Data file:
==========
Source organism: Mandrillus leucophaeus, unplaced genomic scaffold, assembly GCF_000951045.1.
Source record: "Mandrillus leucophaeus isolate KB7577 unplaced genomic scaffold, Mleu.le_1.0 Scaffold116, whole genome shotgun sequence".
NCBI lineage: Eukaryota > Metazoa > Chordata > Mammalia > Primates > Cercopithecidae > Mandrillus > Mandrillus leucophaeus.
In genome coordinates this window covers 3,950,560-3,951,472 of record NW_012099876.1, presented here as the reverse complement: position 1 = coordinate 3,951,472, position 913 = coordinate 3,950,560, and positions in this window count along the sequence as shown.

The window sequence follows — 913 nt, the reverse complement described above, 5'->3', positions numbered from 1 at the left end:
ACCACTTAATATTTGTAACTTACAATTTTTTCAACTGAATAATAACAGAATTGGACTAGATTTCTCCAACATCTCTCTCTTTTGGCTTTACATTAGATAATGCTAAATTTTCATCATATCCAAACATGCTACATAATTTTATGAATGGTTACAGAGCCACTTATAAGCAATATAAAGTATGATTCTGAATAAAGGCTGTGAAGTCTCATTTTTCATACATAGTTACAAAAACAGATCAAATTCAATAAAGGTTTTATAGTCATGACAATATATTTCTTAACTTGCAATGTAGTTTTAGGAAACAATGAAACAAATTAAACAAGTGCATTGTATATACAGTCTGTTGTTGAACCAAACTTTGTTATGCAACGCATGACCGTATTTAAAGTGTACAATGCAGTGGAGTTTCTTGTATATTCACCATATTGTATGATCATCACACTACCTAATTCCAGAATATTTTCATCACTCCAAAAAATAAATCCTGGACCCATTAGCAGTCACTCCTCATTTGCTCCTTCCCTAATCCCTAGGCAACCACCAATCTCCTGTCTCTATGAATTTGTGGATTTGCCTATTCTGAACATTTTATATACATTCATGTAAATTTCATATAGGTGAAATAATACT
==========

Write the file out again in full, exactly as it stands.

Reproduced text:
Source organism: Mandrillus leucophaeus, unplaced genomic scaffold, assembly GCF_000951045.1.
Source record: "Mandrillus leucophaeus isolate KB7577 unplaced genomic scaffold, Mleu.le_1.0 Scaffold116, whole genome shotgun sequence".
NCBI lineage: Eukaryota > Metazoa > Chordata > Mammalia > Primates > Cercopithecidae > Mandrillus > Mandrillus leucophaeus.
In genome coordinates this window covers 3,950,560-3,951,472 of record NW_012099876.1, presented here as the reverse complement: position 1 = coordinate 3,951,472, position 913 = coordinate 3,950,560, and positions in this window count along the sequence as shown.

The window sequence follows — 913 nt, the reverse complement described above, 5'->3', positions numbered from 1 at the left end:
ACCACTTAATATTTGTAACTTACAATTTTTTCAACTGAATAATAACAGAATTGGACTAGATTTCTCCAACATCTCTCTCTTTTGGCTTTACATTAGATAATGCTAAATTTTCATCATATCCAAACATGCTACATAATTTTATGAATGGTTACAGAGCCACTTATAAGCAATATAAAGTATGATTCTGAATAAAGGCTGTGAAGTCTCATTTTTCATACATAGTTACAAAAACAGATCAAATTCAATAAAGGTTTTATAGTCATGACAATATATTTCTTAACTTGCAATGTAGTTTTAGGAAACAATGAAACAAATTAAACAAGTGCATTGTATATACAGTCTGTTGTTGAACCAAACTTTGTTATGCAACGCATGACCGTATTTAAAGTGTACAATGCAGTGGAGTTTCTTGTATATTCACCATATTGTATGATCATCACACTACCTAATTCCAGAATATTTTCATCACTCCAAAAAATAAATCCTGGACCCATTAGCAGTCACTCCTCATTTGCTCCTTCCCTAATCCCTAGGCAACCACCAATCTCCTGTCTCTATGAATTTGTGGATTTGCCTATTCTGAACATTTTATATACATTCATGTAAATTTCATATAGGTGAAATAATACT